Dickson Prize

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The Dickson Prize in Medicine and the Dickson Prize in Science were both established in 1969 by Joseph Z. Dickson and Agnes Fischer Dickson.

Dickson Prize in Medicine[edit]

The Dickson Prize in Medicine is awarded annually by the University of Pittsburgh, and recognizes US citizens who have made "significant, progressive contributions" to medicine.[1] The award includes $50,000, a bronze medal, and the Dickson Prize Lecture. Receiving the Dickson Prize in Medicine is strongly correlated with receiving the Lasker Award and the Nobel Prize.[2]

Dickson Prize in Science[edit]

The Dickson Prize in Science is awarded annually by Carnegie Mellon University, and recognizes those who have "have made the most progress in the scientific field in the United States for the year in question."[17] The award is dated by the year in which it was announced, which is often the year before the lecture occurs.[18]

Further reading[edit]

Notes[edit]

  1. ^ "Dickson Prize in Medicine at the University of Pittsburgh". The Dickson Prize in Medicine. University of Pittsburgh. Retrieved 4 June 2015. 
  2. ^ "About the Dickson Prize in Medicine". The Dickson Prize in Medicine. University of Pittsburgh. Retrieved 4 June 2015. 
  3. ^ Finding Aid to the John H. Gibbon Papers, 1903-1956[dead link], including the Dickson Prize Talk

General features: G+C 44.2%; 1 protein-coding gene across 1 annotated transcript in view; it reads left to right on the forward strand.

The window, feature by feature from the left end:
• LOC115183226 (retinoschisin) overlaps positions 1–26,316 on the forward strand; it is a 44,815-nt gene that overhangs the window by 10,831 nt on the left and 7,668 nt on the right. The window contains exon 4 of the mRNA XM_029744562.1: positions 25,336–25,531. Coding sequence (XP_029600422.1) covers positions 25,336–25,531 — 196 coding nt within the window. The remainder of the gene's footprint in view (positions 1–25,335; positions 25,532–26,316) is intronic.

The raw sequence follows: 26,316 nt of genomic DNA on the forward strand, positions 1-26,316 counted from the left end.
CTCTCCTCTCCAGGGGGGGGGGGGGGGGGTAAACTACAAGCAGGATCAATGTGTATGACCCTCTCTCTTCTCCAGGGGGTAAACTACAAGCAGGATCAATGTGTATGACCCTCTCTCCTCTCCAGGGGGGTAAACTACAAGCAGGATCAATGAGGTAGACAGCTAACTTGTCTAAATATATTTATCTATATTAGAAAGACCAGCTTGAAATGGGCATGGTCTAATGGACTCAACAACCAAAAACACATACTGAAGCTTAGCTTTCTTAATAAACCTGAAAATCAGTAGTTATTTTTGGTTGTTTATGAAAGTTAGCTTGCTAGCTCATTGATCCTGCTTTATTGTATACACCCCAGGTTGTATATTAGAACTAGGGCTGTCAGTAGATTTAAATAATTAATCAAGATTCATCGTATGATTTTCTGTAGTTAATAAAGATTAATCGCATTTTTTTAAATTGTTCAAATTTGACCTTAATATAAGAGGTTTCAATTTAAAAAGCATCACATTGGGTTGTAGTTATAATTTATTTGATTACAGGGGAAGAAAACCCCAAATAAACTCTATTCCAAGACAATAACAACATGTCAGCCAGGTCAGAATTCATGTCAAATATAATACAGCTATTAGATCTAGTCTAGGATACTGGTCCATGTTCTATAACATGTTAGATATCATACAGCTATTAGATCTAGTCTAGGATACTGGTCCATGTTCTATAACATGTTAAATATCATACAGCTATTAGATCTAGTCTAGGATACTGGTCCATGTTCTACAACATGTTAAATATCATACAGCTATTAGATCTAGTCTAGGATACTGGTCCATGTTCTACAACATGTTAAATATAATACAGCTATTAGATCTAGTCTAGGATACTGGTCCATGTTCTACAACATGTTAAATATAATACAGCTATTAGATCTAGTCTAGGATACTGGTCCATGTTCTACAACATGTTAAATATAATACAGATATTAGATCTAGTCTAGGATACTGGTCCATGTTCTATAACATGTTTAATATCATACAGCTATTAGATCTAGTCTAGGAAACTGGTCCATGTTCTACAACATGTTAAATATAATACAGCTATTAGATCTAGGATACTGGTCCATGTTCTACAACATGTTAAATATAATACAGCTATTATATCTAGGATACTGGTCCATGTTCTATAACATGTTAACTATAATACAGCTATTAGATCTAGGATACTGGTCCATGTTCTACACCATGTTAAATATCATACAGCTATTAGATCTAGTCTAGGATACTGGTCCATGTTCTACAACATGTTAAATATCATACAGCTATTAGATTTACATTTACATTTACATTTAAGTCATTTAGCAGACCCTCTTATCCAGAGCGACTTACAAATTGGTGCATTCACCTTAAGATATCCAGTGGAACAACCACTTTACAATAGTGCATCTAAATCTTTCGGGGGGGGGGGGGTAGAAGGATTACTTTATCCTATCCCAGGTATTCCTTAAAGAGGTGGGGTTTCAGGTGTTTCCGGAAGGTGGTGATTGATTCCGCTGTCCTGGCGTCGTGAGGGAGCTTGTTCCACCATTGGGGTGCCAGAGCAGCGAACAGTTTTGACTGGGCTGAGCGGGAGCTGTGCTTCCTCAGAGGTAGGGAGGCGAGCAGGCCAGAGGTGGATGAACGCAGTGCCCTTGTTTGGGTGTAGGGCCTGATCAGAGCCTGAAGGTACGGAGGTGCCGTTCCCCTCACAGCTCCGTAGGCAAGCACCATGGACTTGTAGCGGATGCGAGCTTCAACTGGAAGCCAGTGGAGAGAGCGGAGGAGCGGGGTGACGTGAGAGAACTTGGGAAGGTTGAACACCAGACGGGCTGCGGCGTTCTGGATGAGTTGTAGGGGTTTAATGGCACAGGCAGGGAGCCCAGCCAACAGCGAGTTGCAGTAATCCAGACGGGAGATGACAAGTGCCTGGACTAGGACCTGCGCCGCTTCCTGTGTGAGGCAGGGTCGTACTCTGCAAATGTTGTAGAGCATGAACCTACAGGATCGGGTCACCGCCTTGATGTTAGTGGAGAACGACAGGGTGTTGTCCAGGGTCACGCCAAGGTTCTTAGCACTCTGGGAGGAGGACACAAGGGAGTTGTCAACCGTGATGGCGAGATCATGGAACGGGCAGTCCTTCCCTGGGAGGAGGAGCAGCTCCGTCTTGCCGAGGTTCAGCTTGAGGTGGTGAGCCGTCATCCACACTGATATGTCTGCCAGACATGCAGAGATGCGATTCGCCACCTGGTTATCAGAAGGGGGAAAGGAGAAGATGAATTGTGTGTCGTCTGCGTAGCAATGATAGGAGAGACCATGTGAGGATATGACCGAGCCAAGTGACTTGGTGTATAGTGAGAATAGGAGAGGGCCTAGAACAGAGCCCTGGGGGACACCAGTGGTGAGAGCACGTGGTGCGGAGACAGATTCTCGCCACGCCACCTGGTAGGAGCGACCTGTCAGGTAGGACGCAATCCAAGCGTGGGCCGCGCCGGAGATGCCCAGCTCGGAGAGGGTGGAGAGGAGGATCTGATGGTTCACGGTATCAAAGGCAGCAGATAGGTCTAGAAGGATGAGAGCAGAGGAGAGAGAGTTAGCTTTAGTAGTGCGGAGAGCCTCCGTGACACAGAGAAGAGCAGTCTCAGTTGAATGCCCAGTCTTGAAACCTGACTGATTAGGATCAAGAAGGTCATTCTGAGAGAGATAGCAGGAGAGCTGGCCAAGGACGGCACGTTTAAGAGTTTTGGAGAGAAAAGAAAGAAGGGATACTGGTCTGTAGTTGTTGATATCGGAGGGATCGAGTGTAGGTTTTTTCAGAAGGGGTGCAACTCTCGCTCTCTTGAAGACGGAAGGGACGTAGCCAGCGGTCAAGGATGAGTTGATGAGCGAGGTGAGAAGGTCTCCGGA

4. ^ University of Pittsburgh, University Times[dead link], v.32, n.16 (April 13, 2000).
  5. ^ Science 2001 Dickson Prize Lecturer
  6. ^ Science 2002 Schedule (PDF).
  7. ^ Whitehead Institute press release[dead link]
  8. ^ Dickson Prize, 2004
  9. ^ Dickson Prize, 2005
  10. ^ Medical News Today
  11. ^ Dickson Prize in Medicine, University of Pittsburgh
  12. ^ Dickson Prize in Medicine, 2008
  13. ^ Dickson Prize in Medicine, 2009
  14. ^ "Huda Y. Zoghbi, M.D., Will Receive Pitt’s Dickson Prize at Science 2013—Convergence". UPMC Life Changing Medicine. UPMC/University of Pittsburgh Schools of the Health Sciences. July 5, 2013. Retrieved 4 June 2015. 
  15. ^ "Jeffrey I. Gordon, M.D., Will Receive Pitt’s Dickson Prize at Science 2014—Sustain It!". UPMC Life Changing Medicine. UPMC/University of Pittsburgh Schools of the Health Sciences. July 17, 2014. Retrieved 4 June 2015. 
  16. ^ "2015 Dickson Prize Winner". The Dickson Prize in Medicine. University of Pittsburgh. Retrieved 4 June 2015. 
  17. ^ "The Dickson Prize in Science". Carnegie Mellon University. Retrieved 4 June 2015. 
  18. ^ "Dickson Prize Past Winners". Carnegie Mellon University. Retrieved 4 June 2015. 
  19. ^ Thomas, Teresa S. (March 22, 2001). "Nuclear Magnetic Resonance Researcher Alexander Pines To Receive Dickson Prize in Science From Carnegie Mellon". Carnegie Mellon Media Relations. Carnegie Mellon University. Retrieved 4 June 2015. 
  20. ^ Towey, Laine (March 8, 2002). "Microelectronics Pioneer Carver Mead Wins $47,000 Dickson Prize". Carnegie Mellon News. Carnegie Mellon University. Retrieved 4 June 2015. 
  21. ^ Ward, Lauren. "Carnegie Mellon to Award Dickson Prize to Top Cell Biologist". Carnegie Mellon Media Relations. Carnegie Mellon University. Retrieved 4 June 2015. 
  22. ^ Potts, Jonathan (March 5, 2007). "Award-Winning Author, Scientist Jared Diamond To Receive Carnegie Mellon's Dickson Prize". Carnegie Mellon University. Retrieved 4 June 2015. 
  23. ^ Ocean Acidification: Causes, Time Scales and Consequences - 2012 Dickson Prize Lecture